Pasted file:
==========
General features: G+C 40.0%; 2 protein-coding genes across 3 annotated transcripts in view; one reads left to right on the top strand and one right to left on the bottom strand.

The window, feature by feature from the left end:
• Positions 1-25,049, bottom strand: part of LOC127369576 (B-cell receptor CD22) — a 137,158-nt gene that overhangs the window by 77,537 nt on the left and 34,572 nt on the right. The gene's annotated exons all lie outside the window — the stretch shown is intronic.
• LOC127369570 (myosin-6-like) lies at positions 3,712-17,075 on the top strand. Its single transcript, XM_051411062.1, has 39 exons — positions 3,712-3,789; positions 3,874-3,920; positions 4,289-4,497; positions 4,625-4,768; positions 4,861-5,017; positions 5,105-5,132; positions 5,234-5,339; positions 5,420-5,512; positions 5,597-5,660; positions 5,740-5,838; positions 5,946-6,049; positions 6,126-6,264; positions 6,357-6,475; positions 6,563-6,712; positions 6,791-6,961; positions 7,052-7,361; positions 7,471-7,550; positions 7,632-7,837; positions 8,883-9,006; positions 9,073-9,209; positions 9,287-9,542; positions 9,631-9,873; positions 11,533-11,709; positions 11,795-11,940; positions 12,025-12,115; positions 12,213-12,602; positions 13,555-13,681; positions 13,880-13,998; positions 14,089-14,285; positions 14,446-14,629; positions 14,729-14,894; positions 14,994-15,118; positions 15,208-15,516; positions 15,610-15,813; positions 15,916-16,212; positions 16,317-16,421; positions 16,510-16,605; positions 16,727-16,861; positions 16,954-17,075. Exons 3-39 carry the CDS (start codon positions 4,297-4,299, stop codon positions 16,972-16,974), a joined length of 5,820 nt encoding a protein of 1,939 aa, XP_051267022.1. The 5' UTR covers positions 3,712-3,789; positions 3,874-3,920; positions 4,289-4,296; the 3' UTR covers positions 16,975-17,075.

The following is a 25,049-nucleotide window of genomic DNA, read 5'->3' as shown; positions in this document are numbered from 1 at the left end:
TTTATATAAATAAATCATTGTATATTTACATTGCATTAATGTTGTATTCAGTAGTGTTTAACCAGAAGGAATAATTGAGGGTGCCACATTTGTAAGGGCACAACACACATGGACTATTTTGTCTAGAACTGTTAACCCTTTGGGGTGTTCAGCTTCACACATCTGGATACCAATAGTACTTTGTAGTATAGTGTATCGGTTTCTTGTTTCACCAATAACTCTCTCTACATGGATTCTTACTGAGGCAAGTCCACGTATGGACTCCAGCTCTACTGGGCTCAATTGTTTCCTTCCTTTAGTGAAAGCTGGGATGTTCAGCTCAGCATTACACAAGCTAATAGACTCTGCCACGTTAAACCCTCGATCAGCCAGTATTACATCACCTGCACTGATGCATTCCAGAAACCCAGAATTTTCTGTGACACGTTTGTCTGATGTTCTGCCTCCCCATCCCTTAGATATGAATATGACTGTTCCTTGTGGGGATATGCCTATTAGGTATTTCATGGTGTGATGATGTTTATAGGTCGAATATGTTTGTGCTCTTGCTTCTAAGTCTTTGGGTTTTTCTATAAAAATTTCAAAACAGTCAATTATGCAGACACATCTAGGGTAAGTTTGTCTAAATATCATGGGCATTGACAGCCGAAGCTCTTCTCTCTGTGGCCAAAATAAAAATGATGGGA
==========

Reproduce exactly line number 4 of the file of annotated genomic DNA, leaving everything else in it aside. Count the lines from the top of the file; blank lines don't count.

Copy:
• LOC127369570 (myosin-6-like) lies at positions 3,712-17,075 on the top strand. Its single transcript, XM_051411062.1, has 39 exons — positions 3,712-3,789; positions 3,874-3,920; positions 4,289-4,497; positions 4,625-4,768; positions 4,861-5,017; positions 5,105-5,132; positions 5,234-5,339; positions 5,420-5,512; positions 5,597-5,660; positions 5,740-5,838; positions 5,946-6,049; positions 6,126-6,264; positions 6,357-6,475; positions 6,563-6,712; positions 6,791-6,961; positions 7,052-7,361; positions 7,471-7,550; positions 7,632-7,837; positions 8,883-9,006; positions 9,073-9,209; positions 9,287-9,542; positions 9,631-9,873; positions 11,533-11,709; positions 11,795-11,940; positions 12,025-12,115; positions 12,213-12,602; positions 13,555-13,681; positions 13,880-13,998; positions 14,089-14,285; positions 14,446-14,629; positions 14,729-14,894; positions 14,994-15,118; positions 15,208-15,516; positions 15,610-15,813; positions 15,916-16,212; positions 16,317-16,421; positions 16,510-16,605; positions 16,727-16,861; positions 16,954-17,075. Exons 3-39 carry the CDS (start codon positions 4,297-4,299, stop codon positions 16,972-16,974), a joined length of 5,820 nt encoding a protein of 1,939 aa, XP_051267022.1. The 5' UTR covers positions 3,712-3,789; positions 3,874-3,920; positions 4,289-4,296; the 3' UTR covers positions 16,975-17,075.